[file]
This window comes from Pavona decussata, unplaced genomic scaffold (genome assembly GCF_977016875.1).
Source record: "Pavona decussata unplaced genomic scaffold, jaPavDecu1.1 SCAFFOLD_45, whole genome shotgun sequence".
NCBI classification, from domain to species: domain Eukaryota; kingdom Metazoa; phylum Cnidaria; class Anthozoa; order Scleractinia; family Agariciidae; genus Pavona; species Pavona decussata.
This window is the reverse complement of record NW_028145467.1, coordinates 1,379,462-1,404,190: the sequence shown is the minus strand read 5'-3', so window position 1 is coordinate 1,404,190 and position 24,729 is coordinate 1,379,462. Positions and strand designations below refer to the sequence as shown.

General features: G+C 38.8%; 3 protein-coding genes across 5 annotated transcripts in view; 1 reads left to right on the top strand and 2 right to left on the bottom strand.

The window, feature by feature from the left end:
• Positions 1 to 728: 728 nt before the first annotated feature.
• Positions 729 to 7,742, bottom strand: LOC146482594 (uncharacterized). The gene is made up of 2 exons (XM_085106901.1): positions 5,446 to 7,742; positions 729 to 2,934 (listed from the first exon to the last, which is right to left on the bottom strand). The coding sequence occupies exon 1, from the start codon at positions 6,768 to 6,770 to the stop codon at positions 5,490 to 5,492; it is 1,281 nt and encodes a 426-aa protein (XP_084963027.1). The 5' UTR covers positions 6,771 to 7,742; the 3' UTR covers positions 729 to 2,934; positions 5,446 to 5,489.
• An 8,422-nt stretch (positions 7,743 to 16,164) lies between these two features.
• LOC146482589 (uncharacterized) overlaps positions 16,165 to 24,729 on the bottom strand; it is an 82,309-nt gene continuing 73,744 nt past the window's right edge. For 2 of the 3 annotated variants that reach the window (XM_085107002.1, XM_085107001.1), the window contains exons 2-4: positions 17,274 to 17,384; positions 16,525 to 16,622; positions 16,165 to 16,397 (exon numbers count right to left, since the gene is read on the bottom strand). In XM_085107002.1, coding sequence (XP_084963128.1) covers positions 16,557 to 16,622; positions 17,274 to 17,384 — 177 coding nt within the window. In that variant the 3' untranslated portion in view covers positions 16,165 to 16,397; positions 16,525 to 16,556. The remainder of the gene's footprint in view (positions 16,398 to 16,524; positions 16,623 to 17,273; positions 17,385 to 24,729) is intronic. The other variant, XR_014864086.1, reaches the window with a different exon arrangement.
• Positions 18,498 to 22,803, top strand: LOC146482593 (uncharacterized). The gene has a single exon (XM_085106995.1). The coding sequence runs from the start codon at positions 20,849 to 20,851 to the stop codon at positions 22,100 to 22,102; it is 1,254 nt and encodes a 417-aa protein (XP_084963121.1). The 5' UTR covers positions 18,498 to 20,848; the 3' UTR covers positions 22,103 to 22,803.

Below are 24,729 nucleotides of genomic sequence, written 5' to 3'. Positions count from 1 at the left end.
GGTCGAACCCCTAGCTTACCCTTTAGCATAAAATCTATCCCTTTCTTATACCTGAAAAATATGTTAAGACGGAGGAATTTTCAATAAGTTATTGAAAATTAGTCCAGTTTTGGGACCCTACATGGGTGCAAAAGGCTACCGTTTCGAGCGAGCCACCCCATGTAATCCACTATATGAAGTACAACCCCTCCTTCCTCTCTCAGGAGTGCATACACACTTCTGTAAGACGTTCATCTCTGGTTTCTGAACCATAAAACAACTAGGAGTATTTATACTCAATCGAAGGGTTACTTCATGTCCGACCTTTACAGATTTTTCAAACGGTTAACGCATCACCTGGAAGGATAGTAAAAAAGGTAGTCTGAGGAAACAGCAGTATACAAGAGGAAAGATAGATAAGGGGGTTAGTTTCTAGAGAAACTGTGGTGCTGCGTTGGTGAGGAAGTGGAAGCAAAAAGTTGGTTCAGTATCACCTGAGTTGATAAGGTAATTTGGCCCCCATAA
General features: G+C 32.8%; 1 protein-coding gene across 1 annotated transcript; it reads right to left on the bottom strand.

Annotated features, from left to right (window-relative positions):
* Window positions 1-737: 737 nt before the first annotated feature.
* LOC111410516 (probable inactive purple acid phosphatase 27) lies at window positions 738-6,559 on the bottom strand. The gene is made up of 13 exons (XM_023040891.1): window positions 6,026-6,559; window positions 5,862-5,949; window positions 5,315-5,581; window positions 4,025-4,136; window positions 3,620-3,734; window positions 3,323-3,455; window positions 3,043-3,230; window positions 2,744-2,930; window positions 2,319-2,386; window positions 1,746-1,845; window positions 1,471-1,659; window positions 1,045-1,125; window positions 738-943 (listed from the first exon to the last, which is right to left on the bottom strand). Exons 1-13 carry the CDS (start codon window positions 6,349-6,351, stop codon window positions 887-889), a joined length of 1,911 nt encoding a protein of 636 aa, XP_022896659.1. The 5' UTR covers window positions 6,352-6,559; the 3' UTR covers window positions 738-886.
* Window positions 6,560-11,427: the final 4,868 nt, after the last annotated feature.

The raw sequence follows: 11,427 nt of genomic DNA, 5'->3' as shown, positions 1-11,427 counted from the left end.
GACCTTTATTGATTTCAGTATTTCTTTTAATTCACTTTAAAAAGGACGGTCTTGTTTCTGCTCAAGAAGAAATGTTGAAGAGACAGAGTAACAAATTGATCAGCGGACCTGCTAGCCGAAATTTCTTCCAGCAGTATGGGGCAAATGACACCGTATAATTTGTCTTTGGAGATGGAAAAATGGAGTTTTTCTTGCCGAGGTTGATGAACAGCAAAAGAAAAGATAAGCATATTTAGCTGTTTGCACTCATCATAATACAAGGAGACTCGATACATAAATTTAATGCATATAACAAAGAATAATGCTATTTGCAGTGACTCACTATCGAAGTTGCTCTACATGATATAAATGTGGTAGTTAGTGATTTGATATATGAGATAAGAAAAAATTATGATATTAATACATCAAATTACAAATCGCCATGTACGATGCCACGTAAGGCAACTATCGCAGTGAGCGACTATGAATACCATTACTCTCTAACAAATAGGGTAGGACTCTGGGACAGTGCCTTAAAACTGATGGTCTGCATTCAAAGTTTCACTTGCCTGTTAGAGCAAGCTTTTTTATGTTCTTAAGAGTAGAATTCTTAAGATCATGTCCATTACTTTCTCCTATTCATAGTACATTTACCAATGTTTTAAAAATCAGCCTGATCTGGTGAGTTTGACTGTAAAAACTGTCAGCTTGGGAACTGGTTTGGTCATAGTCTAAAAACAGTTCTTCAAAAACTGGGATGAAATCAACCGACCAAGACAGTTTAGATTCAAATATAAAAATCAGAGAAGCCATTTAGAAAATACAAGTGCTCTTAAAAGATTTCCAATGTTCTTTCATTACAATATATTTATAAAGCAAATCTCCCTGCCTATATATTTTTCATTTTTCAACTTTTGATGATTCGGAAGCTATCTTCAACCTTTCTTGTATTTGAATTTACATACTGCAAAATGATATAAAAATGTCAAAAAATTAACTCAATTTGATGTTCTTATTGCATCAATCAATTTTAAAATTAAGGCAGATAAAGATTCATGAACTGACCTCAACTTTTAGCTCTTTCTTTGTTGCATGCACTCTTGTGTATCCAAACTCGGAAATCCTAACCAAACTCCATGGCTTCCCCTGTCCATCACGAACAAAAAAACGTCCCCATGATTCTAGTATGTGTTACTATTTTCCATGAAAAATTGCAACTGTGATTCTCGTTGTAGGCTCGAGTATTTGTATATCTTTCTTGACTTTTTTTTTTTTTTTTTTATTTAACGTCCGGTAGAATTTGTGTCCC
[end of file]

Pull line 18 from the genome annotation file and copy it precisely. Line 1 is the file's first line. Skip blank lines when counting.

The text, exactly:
* Window positions 6,560-11,427: the final 4,868 nt, after the last annotated feature.